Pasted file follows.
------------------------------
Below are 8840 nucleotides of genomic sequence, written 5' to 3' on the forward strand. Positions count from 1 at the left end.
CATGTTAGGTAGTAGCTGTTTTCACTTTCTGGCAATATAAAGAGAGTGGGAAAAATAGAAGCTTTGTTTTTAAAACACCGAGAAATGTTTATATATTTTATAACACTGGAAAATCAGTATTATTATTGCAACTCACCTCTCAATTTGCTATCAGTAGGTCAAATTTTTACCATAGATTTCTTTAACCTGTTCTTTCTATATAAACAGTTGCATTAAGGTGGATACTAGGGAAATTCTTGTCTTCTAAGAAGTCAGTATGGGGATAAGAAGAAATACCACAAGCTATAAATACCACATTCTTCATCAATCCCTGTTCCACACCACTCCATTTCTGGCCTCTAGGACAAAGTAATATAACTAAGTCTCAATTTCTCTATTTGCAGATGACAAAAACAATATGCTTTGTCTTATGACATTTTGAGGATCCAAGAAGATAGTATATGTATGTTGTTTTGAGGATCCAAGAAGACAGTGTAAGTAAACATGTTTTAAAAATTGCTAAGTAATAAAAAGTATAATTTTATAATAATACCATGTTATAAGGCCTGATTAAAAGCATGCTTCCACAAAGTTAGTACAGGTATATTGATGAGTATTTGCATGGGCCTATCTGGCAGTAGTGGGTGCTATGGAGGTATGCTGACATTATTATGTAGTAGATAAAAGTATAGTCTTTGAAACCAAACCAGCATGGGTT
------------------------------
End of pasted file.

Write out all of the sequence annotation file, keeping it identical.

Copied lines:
Below are 8840 nucleotides of genomic sequence, written 5' to 3' on the forward strand. Positions count from 1 at the left end.
CATGTTAGGTAGTAGCTGTTTTCACTTTCTGGCAATATAAAGAGAGTGGGAAAAATAGAAGCTTTGTTTTTAAAACACCGAGAAATGTTTATATATTTTATAACACTGGAAAATCAGTATTATTATTGCAACTCACCTCTCAATTTGCTATCAGTAGGTCAAATTTTTACCATAGATTTCTTTAACCTGTTCTTTCTATATAAACAGTTGCATTAAGGTGGATACTAGGGAAATTCTTGTCTTCTAAGAAGTCAGTATGGGGATAAGAAGAAATACCACAAGCTATAAATACCACATTCTTCATCAATCCCTGTTCCACACCACTCCATTTCTGGCCTCTAGGACAAAGTAATATAACTAAGTCTCAATTTCTCTATTTGCAGATGACAAAAACAATATGCTTTGTCTTATGACATTTTGAGGATCCAAGAAGATAGTATATGTATGTTGTTTTGAGGATCCAAGAAGACAGTGTAAGTAAACATGTTTTAAAAATTGCTAAGTAATAAAAAGTATAATTTTATAATAATACCATGTTATAAGGCCTGATTAAAAGCATGCTTCCACAAAGTTAGTACAGGTATATTGATGAGTATTTGCATGGGCCTATCTGGCAGTAGTGGGTGCTATGGAGGTATGCTGACATTATTATGTAGTAGATAAAAGTATAGTCTTTGAAACCAAACCAGCATGGGTT